"Motorists aren't as willing to pick up hitch-hikers as they used to
So many people, including particularly motorists who have picked me up on my
hitch-hikes, have repeated the above statement to me. But where have they got that
information from? Have they conducted a survey? Are they repeating what somebody's said on
television or radio? It's pretty clear to me that they actually have no knowledge at all
of the actual situation; it's just another bit of so-called 'received wisdom'. Some
motorists who've given me rides have made a comment that was probably much nearer the mark
- that they don't see hitch-hikers regularly as they used to. That might indeed be the
case, and in that event there would inevitably be less pick-ups, but that doesn't
necessarily mean that motorists are necessarily really less willing to pick up those
hitch-hikers who are out there.
For the record, I have been regularly hitch-hiking to and from my hikes from 1981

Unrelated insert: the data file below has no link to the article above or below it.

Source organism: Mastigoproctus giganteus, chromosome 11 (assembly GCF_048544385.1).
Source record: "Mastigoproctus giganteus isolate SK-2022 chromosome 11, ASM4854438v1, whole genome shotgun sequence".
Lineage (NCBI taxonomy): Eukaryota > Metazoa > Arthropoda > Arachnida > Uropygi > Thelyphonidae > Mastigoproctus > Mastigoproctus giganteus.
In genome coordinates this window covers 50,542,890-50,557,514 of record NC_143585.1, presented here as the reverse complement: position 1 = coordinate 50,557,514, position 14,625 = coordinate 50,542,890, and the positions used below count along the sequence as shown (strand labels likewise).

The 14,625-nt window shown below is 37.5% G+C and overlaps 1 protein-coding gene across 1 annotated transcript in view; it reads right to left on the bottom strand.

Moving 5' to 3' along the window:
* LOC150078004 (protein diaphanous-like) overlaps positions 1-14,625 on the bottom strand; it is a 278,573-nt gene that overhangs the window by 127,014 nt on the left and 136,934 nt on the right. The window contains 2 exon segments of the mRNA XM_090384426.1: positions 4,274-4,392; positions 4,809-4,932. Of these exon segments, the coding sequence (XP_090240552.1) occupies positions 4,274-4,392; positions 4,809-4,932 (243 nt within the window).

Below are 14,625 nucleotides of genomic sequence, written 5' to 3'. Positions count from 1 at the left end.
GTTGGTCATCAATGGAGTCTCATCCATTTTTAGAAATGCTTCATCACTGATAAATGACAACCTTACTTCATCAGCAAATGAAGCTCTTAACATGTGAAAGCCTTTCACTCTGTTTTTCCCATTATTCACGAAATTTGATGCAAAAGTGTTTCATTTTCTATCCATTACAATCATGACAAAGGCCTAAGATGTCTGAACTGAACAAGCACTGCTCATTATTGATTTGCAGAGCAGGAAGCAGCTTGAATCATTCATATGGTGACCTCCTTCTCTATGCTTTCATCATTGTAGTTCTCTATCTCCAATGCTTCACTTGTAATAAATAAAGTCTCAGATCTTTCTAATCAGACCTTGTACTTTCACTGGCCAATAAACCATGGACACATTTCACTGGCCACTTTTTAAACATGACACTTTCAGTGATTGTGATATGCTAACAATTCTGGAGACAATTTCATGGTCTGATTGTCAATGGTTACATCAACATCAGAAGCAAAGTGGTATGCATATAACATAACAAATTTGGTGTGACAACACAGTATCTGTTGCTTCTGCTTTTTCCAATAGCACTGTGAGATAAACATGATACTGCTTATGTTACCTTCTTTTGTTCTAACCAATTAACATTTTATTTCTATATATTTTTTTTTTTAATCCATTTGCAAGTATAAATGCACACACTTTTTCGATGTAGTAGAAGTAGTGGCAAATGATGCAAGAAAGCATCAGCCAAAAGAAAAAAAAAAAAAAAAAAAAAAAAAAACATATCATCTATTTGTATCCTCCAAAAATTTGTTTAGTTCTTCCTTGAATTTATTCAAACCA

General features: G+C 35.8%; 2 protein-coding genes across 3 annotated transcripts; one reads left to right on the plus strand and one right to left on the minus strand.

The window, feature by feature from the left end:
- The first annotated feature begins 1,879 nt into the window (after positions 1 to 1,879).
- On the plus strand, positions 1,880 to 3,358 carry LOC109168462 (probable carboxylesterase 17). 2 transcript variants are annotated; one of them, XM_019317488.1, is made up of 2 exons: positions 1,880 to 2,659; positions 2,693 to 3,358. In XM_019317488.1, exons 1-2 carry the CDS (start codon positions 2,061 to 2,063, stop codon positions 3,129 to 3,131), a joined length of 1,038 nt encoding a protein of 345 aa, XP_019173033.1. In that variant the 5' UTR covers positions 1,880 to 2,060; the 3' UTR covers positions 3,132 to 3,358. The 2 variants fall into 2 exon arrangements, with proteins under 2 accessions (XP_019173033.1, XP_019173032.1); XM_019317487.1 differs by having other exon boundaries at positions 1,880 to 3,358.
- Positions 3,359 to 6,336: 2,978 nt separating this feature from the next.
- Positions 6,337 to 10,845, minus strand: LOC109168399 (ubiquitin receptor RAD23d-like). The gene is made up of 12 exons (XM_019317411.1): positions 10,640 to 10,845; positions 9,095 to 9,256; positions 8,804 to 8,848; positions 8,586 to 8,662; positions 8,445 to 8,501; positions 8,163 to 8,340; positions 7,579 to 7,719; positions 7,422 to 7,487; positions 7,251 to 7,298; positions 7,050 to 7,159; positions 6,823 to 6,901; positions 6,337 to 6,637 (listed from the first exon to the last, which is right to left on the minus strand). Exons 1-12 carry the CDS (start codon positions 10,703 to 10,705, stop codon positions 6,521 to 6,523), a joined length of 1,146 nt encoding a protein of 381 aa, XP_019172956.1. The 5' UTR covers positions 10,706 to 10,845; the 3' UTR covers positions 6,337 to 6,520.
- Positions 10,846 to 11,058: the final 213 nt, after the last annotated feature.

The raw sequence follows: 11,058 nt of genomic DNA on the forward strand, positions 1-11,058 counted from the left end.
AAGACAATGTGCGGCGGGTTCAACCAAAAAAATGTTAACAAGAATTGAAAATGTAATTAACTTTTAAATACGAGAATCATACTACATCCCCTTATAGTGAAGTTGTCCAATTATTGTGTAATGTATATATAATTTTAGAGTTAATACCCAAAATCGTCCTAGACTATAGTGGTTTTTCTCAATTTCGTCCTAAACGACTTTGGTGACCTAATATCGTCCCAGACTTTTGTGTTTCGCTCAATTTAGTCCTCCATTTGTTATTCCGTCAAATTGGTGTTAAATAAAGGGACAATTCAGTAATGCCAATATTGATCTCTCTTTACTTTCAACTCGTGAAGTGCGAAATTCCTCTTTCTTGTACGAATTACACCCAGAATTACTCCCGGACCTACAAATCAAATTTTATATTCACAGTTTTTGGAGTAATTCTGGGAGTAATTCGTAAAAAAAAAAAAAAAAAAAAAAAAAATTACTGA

onwards, and if anything my fortunes have slightly improved over the years. That, however,
should not be taken as an indication of the general situation, for I cannot be counted as
an average hitch-hiker. I use very well made and clear destination signs, I stand very
upright (especially since I took up the Alexander Technique), and don't look scruffy and
dishevelled in the way that many hitch-hikers do, and I've progressively become more
confident and skillful in the hitch-hiking. I'm also much older than most hitch-hikers.
Also, the 'vibes' that I give out as an enlightened no-soul person and healer tend to draw to me motorists
who are relatively open and aware themselves (very often with some healing connection),
while many others would no doubt be repelled by those particular characteristics.
"You do of course tell someone where you're going or leave a route
card with somebody...?"
'Ere we go
confounded safety issue. No, I don't do any such thing, at least for my local walks. Note
- I live on my own and have no partner nor family living with or near me.
- I don't know when I might return, especially with all the hitch-hiking delays. This
would lead to people unnecessarily worrying about me and even calling out the
appropriate rescue service. Quite apart from not wanting unnecessary emergency service